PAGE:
Prior to undertaking UOSM2008, I was completely unaware of the mass inequality and difference that shrouds the internet. Last week I began by understanding the division through generations:
However through my research this week, there is increasing evidence to suggest other variations to how we perceive, interact and experience our digital lives.
This new form of inequality, is referred to as ‘The Digital Divide’. van Djik, (2013) describes four types of inequalities and the four areas of unequally divided property these inequalities have:
Digital differences, refer to how your offline, social characteristics, affect your place on the web, and can either advance or prevent you from accessing the web.
This is a debate taken by Robinson (2015), who states that when access to the web is difficult, it can be detrimental to an individual. To the extent where Robinson (2015) believes that it should take its place alongside traditional forms of inequality such as race, class and gender.
The ‘digital footprint gap’ (Robinson 2015) is creating such massive inequalities because of what internet provides us with, mass resources. These include, news on events (Natural disasters etc,) Business and job opportunity, education and information resources, access to family and sociability.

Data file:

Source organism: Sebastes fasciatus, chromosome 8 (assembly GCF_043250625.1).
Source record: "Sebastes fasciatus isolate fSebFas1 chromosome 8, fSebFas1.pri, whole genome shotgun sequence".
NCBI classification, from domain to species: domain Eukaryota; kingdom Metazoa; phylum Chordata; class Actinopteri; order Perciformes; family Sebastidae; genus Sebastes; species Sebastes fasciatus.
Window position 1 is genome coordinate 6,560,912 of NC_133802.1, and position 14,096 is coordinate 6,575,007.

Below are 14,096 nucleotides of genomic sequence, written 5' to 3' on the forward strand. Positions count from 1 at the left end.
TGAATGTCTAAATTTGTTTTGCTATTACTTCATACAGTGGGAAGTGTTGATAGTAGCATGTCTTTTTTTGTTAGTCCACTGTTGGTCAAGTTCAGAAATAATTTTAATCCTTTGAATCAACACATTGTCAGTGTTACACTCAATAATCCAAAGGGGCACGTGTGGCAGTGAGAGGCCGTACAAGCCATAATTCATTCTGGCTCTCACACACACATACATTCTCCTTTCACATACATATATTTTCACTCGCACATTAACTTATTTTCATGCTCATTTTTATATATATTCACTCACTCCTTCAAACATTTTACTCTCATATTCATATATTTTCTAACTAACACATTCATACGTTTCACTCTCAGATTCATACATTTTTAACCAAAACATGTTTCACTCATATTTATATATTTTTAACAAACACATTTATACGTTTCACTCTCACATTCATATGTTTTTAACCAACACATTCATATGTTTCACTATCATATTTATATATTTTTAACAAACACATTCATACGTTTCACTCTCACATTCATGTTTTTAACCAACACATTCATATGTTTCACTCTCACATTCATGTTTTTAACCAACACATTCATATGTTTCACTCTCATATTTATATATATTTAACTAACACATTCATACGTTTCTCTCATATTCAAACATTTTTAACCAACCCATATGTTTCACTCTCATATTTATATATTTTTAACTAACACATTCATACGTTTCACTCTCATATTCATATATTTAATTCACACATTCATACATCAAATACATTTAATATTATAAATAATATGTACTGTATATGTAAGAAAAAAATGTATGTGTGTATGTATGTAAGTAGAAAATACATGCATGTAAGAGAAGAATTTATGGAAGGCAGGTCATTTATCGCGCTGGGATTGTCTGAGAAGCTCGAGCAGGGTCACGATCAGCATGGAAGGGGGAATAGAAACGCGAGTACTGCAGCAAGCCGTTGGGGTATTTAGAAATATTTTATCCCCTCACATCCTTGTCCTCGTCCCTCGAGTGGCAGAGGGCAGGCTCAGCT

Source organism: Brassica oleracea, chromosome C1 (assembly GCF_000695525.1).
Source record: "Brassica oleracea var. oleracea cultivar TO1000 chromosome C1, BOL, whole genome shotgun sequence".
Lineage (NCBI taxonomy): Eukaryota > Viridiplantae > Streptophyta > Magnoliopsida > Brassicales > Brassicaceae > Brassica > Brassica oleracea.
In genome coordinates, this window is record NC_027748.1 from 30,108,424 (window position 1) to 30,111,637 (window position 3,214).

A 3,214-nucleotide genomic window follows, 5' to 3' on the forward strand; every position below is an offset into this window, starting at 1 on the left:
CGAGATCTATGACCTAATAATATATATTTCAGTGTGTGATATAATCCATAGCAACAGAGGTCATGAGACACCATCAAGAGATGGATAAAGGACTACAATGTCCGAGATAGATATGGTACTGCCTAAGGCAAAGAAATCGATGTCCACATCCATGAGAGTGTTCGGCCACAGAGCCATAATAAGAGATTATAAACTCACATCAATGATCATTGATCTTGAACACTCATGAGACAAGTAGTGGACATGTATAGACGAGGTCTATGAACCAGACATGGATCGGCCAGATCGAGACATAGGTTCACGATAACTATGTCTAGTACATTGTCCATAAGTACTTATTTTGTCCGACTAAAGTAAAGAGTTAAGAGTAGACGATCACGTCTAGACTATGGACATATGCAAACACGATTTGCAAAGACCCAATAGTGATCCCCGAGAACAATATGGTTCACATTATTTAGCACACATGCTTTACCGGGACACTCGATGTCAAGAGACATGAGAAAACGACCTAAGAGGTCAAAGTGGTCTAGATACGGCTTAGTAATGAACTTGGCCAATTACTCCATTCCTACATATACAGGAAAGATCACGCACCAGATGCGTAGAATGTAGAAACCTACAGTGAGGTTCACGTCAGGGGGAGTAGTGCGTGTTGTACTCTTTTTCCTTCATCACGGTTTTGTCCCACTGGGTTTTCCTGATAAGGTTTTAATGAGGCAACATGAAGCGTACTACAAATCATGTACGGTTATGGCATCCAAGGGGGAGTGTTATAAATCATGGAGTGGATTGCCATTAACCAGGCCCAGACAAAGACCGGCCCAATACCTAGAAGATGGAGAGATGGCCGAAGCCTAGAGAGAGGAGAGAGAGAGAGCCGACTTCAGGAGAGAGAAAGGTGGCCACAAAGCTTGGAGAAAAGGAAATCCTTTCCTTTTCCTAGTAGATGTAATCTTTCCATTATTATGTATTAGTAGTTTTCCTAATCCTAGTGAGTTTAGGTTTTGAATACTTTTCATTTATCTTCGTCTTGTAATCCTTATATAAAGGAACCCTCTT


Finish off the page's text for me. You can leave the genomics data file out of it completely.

Interestingly, I previously came across this TED talks youtube video in first year when trying to research what % of the population doesn’t have access to the internet, and perfectly describes what a digital divide can have on an individual:
I have entered the digital footprint gap (Robinson, 2015) on the very fortunate side, I have always had access to the internet, new technology and devices, so have been able to use it for educational and job opportunities. However, looking back, I was never aware of the impact it had on a population who was not able to access it so freely.
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Reconsidering Political and Popular Understandings of the Digital Divide by Neil Selwyn:
Inequalities in the Network Society by Jan A. G. M. van Dijk